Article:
This week has been a blend of confusion. I can’t keep track of the time, the days of the week, or where I am! Things get confusing when I’m so busy.
The new district (39B) has four Elders, three Sisters, and another Sister who was fast tracked. All of them are going to Taiwan speaking Mandarin. I haven’t memorized their Chinese names yet, so I’ll save them for later. The Elders are great, they study hard and are always on task. They live in the room next to mine, and are very polite and fun to be around. On of the Sisters is from Sidney, Australia. She grew up with Cantonese, and can understand most of the Mandarin in her class. The other Sisters have taken Chinese classes in high school and college. All four Elders have no experience, but they are eager to learn.
As far as study habits, I wake up at 6:00 a.m. with my tongban (companion). We study until 6:30, and resume through breakfast at 6:40. I will sometimes bring some vocabulary to gym for an hour, a vocabulary book to breakfast, study wenfa (grammar) in my study time, study while eating lunch, study in class, study after class, and study before going to sleep. Studying is so essential to learning and retaining what we learn in class. It sometimes is overwhelming with the amount of work we do, but it feels great to accomplish what we do here.
This week’s “spiritual lesson” for me was listening to the Spirit. The newest Elder in my district (Elder Ostler) shared an interestingly humorous alarming eye-opening story with us this week. He began the story by saying, “whatever the Spirit tells you to do, do it. If the Spirit tells you to punch your investigator, do it”. We all (the district members) couldn’t take the story seriously until he told us what happened to his friend. One of his friends was serving in Russia and teaching a progressing investigator. While he and his companion were teaching the investigator to pray, he had an impression to punch the investigator in the face. He at first thought, “No! I’m not going to do that!”. He became uneasy, but ignored the prompting. While the investigator was praying, the prompting came again. He once again ignored the prompting. As soon as the investigator finished the prayer, his companion punched the investigator in the face. POW! *sound effect* The investigator fell backward into a bookshelf, and the bookshelf fell forward. Behind the bookshelf was a secret door. Inside the secret door was a man tied up. The investigator the missionaries had been teaching was a member of the Russian mafia, and the man had been there for days. This is a modern story of Nephi, following the Spirit even though we don’t understand why we must act. Hopefully I don’t encounter the “Malaysian Mafia”, but I learned that obeying the Spirit immediately and precisely is important.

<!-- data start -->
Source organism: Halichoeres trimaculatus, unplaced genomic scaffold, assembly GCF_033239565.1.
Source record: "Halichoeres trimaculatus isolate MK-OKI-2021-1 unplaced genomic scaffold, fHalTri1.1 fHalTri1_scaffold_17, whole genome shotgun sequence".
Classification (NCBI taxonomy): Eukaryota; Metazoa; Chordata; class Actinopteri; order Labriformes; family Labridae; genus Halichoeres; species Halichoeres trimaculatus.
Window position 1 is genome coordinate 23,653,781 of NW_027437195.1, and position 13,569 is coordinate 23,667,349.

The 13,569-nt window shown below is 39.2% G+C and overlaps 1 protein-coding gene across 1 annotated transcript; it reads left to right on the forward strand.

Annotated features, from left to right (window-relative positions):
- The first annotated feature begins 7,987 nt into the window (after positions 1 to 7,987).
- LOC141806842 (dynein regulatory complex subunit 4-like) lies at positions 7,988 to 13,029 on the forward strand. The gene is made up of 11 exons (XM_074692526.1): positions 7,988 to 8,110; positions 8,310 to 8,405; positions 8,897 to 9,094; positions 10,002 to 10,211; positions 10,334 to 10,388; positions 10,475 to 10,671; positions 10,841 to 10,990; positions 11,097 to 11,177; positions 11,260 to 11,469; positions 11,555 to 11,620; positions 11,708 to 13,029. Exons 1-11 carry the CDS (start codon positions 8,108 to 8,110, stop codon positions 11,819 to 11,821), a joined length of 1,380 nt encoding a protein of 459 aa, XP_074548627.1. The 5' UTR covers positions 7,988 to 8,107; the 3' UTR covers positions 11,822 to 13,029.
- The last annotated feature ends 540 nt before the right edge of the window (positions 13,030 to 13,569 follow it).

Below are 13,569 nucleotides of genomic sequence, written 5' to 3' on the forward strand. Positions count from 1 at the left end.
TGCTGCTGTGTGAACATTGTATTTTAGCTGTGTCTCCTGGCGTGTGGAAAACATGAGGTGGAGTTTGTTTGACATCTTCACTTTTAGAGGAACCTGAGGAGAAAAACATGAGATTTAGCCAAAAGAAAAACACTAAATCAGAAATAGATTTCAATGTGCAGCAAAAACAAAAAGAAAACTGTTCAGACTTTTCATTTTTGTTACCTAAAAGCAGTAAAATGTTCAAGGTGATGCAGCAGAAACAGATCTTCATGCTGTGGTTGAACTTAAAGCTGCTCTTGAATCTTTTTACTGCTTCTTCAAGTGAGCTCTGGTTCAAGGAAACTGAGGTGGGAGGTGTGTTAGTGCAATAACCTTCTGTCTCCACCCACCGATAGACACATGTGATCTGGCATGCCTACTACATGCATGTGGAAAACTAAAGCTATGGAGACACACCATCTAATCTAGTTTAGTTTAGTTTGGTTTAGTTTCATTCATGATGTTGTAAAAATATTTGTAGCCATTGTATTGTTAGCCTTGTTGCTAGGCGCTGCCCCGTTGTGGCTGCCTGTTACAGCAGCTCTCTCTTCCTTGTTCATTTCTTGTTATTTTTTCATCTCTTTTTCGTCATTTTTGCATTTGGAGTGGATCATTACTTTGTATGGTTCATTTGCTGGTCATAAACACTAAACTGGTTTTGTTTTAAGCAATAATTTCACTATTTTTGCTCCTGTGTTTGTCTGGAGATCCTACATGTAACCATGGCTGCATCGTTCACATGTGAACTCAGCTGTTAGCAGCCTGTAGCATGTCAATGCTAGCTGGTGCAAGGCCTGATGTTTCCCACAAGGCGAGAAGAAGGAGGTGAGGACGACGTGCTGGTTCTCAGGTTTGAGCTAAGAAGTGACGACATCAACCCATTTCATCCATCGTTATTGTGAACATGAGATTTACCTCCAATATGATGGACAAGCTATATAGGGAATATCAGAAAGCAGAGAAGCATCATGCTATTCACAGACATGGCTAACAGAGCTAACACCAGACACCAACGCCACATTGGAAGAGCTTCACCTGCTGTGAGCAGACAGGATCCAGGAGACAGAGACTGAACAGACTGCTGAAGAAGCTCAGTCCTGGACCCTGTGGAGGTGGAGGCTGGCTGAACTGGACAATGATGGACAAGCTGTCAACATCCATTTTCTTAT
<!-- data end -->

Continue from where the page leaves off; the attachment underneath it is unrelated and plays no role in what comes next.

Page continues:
Another story was shared by Sun Laoshi (Sister Anderson) about her mission. She served in Taiwan, and had just planned out her day with her companion. Although they had spent much time planning their day, they didn’t feel right about what they should do. They had decided to grab lunch at a local restaurant, and Sun Laoshi de tongban (Sister Anderson’s companion) decided to check the recent converts list on her phone. As Sun Laoshi was watching, she had an impression to call one of the recent converts. She did so without hesitation, and was guided by the Spirit as she conversed with the convert. The first she said was, “Uhhhh, what’s wrong”. There was a long silence on the phone. She then said, “Did you pray for us to call you?”. The convert replied, “yes, can you come see me?”. Sun Laoshi later found out that the convert was arguing with her parents because she wanted to serve a mission, but her parents were against the church. She prayed that the missionaries would call her. One minute later, Sun Laoshi had called her. I love this story because it shows that our ways are not the Lord’s ways. We can plan our day, but we can counsel with the Lord to know what He wants us to do.
In one of our teaching appointments, we were given five minutes to teach. Out of the 30-40 teaching appointments we have had, which ranged from 30-50 minutes, this was our best lesson yet. We were teaching Zhong Jieme, who works at a restaurant with her boyfriend. We learned to invite the Spirit, then leave quickly. This contrast between a strong Spirit of peace and comfort, then the normal feeling without the Holy Ghost, helps the investigator feel the power and authority that God gives missionaries. It also creates the desire for the investigator to seek the Spirit. We were able to identify a need, teach according to that need, and challenge the investigator to pray in those five minutes. The Spirit was very strong in that time, and we felt that we had done our job in that discussion. I have learned to love teaching and helping others, even though I still don’t know what I’m saying.
This week, we are hosting the new missionaries again! We were also informed that we will receive a fourth district to our Mandarin Branch! The newest district (3rd) is happy they won’t be the newest missionaries, but they still haven’t hit the day where they can understand Mandarin. I’m excited to be able to help more people! Sacrament meeting will be better with more missionaries. Speaking of which, I helped administer the Sacrament this week! The Sacrament prayer takes about two minutes to read, I’m pretty sure I messed up on the tones somewhat. But President Teng said it was ok, so I’m pretty happy!
Anyway, still having a good time here! We have some Christmas lights set up around campus, so it’s starting to get really cold. We had some snow, but frying our brains with Mandarin Study heats us up really fast!\